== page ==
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Our Rebranding Explained: A Letter from the Co-founders

Updated: Nov 22, 2021



We are happy to announce as the Board of Directors, management team, and volunteers, volunteers that the Climate Migrants and Refugees Project is becoming the Climate Displacement Planning Initiative (CDPI). We believe our new name and visual identity fully capture who we are and the work we aim to achieve moving into the future.


Our organization, which began as a passion project among a small group of graduate students, has grown and expanded over time. The original project was conceived as a time-pound, one-off effort, born from conversations surrounding a lack of understanding and planning for climate-induced human mobility to and within our communities. And in terms of the name: we wanted to both distinguish between those who had more agency in their movement (i.e., migrants) and those with less autonomy (i.e., refugees) and that ensuring that both groups were considered within the scope of their project.


The project has grown and expanded far beyond what was originally anticipated, and there have been many lessons learned throughout this process. While we have always recognised that climate change-influenced mobility is not internationally recognized as a legal driver of migration or refugee status, we have come to find that our provocation around the idea of “climate migrants and refugees” has upheld, rather than reduced, concepts we wished to add clarity to. Academics have increasingly highlighted problems associated with the term ‘climate refugee’, as it implies a singular, driving cause of displacement that might ignore other factors such as systemic inequality, conflict, development levels, and so on. In addition, this language also wasn’t fit for purpose within the climate resilience planning realm, within which displacement, resettlement, and planned relocation are still relatively emerging topics.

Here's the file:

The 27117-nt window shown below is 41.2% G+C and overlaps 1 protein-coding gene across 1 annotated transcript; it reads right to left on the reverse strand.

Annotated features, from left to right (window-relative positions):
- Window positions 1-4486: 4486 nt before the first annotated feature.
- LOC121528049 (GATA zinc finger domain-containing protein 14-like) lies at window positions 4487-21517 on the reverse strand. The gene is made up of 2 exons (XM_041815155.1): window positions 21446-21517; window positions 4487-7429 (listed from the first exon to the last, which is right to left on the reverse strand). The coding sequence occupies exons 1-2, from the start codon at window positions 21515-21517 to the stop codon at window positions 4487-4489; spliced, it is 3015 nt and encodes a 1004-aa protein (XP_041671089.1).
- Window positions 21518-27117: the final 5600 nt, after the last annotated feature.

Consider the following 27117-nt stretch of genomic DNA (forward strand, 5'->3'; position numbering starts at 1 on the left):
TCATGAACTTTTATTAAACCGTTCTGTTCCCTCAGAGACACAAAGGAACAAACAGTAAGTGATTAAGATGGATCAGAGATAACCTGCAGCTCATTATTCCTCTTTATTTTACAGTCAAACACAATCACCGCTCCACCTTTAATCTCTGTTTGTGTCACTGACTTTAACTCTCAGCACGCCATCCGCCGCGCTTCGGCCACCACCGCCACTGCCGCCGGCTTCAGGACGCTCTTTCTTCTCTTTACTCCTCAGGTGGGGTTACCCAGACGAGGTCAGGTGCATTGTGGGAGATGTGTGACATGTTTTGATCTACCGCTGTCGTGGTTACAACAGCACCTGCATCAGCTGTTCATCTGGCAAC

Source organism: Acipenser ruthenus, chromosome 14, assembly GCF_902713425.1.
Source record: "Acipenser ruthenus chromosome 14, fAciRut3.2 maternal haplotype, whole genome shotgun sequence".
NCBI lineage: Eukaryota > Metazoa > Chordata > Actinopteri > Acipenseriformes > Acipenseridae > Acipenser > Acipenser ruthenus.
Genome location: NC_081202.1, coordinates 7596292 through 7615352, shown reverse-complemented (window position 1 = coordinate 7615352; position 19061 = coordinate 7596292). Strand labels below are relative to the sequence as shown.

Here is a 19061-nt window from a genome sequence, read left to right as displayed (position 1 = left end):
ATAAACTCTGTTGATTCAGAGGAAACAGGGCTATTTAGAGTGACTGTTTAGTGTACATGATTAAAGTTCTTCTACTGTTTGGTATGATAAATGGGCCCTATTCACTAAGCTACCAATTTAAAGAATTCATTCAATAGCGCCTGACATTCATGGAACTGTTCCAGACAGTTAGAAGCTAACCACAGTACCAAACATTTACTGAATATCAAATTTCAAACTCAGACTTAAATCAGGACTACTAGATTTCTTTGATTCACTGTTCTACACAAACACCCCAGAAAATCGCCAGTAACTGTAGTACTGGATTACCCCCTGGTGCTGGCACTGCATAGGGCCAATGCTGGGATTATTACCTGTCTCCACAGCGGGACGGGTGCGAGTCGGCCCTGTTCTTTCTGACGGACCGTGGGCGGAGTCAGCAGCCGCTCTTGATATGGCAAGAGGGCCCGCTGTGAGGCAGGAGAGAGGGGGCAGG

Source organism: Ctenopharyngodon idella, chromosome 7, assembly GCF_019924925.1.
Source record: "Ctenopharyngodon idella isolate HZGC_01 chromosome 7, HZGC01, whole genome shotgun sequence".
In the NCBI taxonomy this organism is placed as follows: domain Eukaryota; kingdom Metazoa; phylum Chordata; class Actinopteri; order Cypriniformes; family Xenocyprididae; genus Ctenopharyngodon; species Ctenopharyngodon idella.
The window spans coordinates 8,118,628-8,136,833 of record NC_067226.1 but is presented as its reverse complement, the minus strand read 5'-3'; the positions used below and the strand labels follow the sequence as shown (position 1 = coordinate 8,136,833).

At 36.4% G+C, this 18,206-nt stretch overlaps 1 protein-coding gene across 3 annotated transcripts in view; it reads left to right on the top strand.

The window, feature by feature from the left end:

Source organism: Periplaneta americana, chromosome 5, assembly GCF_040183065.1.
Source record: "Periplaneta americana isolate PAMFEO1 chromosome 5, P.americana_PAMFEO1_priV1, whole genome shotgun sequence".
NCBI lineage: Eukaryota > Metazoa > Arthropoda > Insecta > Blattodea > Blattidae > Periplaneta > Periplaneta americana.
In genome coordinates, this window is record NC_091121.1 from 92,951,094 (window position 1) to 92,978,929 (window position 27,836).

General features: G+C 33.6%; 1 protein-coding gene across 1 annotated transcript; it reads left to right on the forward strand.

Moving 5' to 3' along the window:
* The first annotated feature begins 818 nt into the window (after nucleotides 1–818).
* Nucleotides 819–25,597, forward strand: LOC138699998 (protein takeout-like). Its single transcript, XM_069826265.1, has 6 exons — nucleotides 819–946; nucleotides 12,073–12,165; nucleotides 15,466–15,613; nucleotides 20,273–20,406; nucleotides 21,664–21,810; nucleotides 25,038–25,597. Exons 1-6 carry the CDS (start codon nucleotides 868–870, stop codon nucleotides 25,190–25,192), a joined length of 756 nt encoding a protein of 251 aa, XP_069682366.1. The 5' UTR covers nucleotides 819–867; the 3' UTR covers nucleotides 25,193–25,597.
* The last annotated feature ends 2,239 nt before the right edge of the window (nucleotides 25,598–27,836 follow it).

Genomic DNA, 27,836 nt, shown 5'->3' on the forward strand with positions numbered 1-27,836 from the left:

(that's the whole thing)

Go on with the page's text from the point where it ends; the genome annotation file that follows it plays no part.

In considering all of this, we wanted a name and brand that accurately reflected our unique work in the space, the partners and communities we aim to work with, and the energy of our growing team. We sought an encompassing term that covers multiple types of climate displacement - voluntary or otherwise. We also wanted to show that, rather than providing direct services for displaced people, we work with cities and local governments to address challenges facing those who have lost their homes, livelihoods, and ancestral territories due to climate change.


The Climate Displacement Planning Initiative creates space in its name for all groups affected by climate displacement. The imagery in our logo invokes our aim to mobilize cities and urban change-makers to integrate climate mobilities into resilience planning. Most importantly, our new name and branding appropriately considers and acknowledges that we believe that migration is a natural human experience that has existed far before the era of modern borders. Migration, therefore, is not a ‘problem’ to be solved, but rather a part of human life. When and where mobility is involuntary and people are displaced — due to acute climate impacts, like sea level rise, or more diffuse ones like temperature shifts — we believe ethical and effective intervention is critical.


We are excited to continue working with you under our new name. You can learn more about our group’s Mission, Vision, and Guiding Principles here.


We look forward to your continued engagement and support,


The Climate Displacement Planning Initiative Team

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